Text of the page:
A SurveyUSA/WRAL poll released on April 13 found that, for the first time, McCrory had fallen behind Democratic challenger Roy Cooper. Crucially, the survey found that while North Carolinians were still divided about transgender bathrooms, a strong majority were concerned about the economic fallout of HB2:
Sixty-one percent of those polled said the law has hurt North Carolina's image nationally and has hurt the state's ability to attract new jobs. Only 18 percent said the law has helped the state's image, while 13 percent said it has had no impact.
Those findings have been echoed in recent polls by Elon University and Public Policy Polling, which earlier this week found that 54 percent of North Carolina voters think HB2 has had a negative impact on the economy.
If the boycott is sustained in the coming months and HB2's economic costs continue to mount, it could be decisive in November.
Ingredients for Success
What will it take for the HB2 boycott to force a change of course in North Carolina? For one, it will mean digging in for the long haul. From Montgomery to Johannesburg, many of history's most iconic boycotts have taken years, and sometimes decades, to bear fruit.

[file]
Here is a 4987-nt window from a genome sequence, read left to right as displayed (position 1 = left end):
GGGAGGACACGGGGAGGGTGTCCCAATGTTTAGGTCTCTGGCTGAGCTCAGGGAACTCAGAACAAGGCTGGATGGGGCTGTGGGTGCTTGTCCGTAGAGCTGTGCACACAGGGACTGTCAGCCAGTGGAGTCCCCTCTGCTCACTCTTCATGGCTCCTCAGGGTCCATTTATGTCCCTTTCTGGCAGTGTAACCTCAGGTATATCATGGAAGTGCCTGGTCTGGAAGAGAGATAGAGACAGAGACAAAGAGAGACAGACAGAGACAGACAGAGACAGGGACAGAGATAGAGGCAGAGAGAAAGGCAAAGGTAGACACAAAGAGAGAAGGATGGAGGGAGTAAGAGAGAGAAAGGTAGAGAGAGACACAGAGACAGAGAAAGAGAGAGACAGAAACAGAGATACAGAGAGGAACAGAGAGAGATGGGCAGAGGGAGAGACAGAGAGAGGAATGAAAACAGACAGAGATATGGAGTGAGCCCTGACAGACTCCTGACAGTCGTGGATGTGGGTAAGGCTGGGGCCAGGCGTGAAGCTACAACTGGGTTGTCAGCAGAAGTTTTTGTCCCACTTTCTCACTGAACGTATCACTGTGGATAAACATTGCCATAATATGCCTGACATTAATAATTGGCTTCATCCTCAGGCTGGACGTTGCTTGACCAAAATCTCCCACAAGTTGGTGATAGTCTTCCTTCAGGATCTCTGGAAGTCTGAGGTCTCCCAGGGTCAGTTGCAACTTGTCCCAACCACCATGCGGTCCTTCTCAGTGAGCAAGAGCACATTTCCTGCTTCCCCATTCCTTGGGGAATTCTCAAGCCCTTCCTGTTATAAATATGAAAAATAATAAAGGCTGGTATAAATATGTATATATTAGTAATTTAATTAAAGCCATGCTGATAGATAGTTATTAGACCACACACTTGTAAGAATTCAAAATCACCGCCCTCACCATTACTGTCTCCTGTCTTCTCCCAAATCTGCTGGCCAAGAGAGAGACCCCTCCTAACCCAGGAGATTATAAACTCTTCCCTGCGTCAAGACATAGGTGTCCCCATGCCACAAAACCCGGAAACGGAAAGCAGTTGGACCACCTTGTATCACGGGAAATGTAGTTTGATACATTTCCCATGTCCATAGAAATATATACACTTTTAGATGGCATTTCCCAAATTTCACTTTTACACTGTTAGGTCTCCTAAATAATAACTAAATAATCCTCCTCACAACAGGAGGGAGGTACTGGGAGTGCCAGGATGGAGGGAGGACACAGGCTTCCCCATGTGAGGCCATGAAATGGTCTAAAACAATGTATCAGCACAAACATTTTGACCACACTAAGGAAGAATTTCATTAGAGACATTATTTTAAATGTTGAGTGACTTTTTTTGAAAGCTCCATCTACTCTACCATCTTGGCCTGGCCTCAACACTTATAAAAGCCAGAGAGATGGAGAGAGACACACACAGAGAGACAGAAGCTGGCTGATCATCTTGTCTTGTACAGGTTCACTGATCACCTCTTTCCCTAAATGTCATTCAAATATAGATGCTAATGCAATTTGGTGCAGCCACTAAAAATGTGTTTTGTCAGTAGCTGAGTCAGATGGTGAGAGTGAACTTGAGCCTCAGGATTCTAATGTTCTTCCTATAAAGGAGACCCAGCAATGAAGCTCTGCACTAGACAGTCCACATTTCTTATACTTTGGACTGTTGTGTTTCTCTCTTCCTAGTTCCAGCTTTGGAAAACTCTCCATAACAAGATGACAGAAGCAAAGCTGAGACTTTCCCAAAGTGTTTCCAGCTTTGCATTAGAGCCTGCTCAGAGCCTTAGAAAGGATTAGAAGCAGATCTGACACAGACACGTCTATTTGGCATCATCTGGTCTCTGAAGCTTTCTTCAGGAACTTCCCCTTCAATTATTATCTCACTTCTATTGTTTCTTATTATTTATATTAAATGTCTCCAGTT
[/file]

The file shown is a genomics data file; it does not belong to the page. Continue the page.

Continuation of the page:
In 1986, the state of Arizona became a boycott target after it refused to honor the federal holiday for Dr. Martin Luther King Jr. Growing economic losses — and the stigma of artists refusing to play in the state, from the Doobie Brothers to Public Enemy (who released the scathing "By the Time I Get to Arizona" in 1991), Stevie Wonder to U2 — pushed the issue to the forefront of the political debate. A breaking point came in 1990, when the NFL cancelled plans to host the 1993 Super Bowl in Tempe, costing the state nearly $200 million. The state enacted a King holiday in 1992, six years after the boycott started.